The University Library building also houses the main hub for the University Information Technologies servers and Internet 2.
Yes. Modified workstations allow access to computer terminals and scholar's workstations. Access to the building is possible from the ground level through doors controlled by a push-button. The second floor entrance is accessible entirely under cover from the garages to the building. All levels of the building are accessible via elevator. A small number of doors within the building would be difficult to open by a patron in a wheelchair, for example, but generally, these doors are held in the open position during regular operating hours. There is room for wheelchairs between book stacks. The reach of wheelchair bound patrons is kept in mind when shelving print materials, but as we grow nearer to capacity, there will be some areas out of reach of such patrons. Staff are assigned to assist disabled patrons in case of an emergency. A room on the third floor also houses a well-equipped area to service those needing adaptive services.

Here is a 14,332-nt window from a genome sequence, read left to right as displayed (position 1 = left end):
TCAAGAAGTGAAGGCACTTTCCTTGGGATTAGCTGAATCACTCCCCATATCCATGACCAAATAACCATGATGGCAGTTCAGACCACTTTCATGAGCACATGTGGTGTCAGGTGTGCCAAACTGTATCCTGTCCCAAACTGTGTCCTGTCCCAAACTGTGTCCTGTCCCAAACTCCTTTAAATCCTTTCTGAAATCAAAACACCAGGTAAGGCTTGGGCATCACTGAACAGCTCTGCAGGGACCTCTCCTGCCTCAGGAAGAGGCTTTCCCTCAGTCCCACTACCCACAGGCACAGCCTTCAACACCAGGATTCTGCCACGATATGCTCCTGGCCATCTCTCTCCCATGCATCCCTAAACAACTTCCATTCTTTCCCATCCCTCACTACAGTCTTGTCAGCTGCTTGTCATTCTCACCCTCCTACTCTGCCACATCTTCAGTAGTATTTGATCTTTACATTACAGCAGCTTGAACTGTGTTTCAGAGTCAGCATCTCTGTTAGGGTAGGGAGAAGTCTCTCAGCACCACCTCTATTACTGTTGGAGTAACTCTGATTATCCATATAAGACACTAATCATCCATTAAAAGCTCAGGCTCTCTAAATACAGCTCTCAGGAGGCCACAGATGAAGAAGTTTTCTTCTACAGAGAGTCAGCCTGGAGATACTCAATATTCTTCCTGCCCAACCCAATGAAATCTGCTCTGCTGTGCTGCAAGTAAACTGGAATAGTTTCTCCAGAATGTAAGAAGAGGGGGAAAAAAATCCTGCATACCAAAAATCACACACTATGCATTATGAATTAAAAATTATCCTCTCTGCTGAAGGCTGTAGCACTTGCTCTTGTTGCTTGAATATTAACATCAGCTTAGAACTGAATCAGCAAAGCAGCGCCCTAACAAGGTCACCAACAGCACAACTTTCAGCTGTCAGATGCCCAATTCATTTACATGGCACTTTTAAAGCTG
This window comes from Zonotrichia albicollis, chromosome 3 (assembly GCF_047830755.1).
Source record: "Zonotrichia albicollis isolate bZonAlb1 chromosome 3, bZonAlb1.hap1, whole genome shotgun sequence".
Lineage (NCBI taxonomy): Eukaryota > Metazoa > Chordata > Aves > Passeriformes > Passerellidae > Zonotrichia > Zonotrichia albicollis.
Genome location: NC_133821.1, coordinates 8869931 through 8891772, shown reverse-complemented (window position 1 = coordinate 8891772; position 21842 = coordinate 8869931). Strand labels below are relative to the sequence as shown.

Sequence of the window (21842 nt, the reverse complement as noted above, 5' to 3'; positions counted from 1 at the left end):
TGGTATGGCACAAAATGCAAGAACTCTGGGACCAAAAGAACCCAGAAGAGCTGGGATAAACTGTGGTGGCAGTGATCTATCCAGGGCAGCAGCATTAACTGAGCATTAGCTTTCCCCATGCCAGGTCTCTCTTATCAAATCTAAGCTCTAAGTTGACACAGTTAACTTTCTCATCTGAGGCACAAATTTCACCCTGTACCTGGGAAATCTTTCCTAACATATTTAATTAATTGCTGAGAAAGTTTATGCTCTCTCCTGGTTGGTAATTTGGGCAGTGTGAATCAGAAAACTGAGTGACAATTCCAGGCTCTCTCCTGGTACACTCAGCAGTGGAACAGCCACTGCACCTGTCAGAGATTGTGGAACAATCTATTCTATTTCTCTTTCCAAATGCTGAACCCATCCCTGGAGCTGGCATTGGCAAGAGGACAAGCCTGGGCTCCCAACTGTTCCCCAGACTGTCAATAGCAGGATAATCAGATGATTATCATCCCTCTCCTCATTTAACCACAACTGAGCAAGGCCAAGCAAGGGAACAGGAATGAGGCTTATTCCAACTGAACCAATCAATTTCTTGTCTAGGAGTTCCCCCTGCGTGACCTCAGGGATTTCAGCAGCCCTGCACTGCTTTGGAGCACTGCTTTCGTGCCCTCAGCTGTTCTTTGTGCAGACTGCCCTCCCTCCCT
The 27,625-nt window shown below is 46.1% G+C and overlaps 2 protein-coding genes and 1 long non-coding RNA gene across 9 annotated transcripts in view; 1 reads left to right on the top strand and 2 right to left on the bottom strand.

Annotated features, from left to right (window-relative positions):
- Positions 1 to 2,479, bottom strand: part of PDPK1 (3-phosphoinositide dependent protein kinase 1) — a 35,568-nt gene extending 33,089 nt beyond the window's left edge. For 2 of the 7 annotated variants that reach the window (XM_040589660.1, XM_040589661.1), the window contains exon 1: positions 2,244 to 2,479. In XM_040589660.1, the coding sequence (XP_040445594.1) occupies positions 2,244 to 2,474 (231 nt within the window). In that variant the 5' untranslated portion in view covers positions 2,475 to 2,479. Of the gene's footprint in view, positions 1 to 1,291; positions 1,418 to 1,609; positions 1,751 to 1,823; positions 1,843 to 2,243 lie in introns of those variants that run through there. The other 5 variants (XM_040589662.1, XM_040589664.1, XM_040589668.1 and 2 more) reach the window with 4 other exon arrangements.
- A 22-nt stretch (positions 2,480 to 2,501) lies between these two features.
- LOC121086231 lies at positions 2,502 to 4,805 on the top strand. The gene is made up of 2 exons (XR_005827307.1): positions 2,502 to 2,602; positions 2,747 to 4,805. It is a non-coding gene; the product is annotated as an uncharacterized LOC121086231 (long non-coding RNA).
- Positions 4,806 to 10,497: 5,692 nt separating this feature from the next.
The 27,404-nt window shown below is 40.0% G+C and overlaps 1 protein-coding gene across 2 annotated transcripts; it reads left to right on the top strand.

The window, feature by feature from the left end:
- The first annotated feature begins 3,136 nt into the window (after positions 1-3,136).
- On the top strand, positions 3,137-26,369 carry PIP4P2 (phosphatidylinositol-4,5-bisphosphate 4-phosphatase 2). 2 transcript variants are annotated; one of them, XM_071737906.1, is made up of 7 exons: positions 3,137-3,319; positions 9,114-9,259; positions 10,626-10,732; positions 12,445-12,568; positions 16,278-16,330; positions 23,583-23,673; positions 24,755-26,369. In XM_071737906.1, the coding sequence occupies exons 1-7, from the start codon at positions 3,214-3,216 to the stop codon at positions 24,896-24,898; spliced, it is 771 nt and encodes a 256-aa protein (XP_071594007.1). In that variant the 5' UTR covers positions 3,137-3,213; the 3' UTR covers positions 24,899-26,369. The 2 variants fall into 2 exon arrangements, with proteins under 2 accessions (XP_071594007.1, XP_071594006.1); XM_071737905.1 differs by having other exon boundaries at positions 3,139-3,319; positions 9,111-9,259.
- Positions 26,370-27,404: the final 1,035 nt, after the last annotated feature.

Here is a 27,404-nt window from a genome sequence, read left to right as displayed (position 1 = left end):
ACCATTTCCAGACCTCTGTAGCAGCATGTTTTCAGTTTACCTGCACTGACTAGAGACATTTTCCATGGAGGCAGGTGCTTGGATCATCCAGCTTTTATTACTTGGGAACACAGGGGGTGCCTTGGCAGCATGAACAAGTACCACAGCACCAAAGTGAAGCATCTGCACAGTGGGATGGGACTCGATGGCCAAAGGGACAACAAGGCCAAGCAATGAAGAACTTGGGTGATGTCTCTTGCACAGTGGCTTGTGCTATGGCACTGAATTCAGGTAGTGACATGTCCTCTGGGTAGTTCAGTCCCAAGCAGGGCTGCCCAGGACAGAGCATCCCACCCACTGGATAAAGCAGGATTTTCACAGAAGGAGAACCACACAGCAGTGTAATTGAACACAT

Electronic resources and reserves are available to all registered distance learners as licenses allow. There are some classes connected to "Weekend College" that are held at various shopping malls throughout the city. Library services are not provided at these sites other than through the possibility of dial-up access. However, most of these classes are not designed for heavy use of library materials.
Last updated by lcalvert on 08/03/2007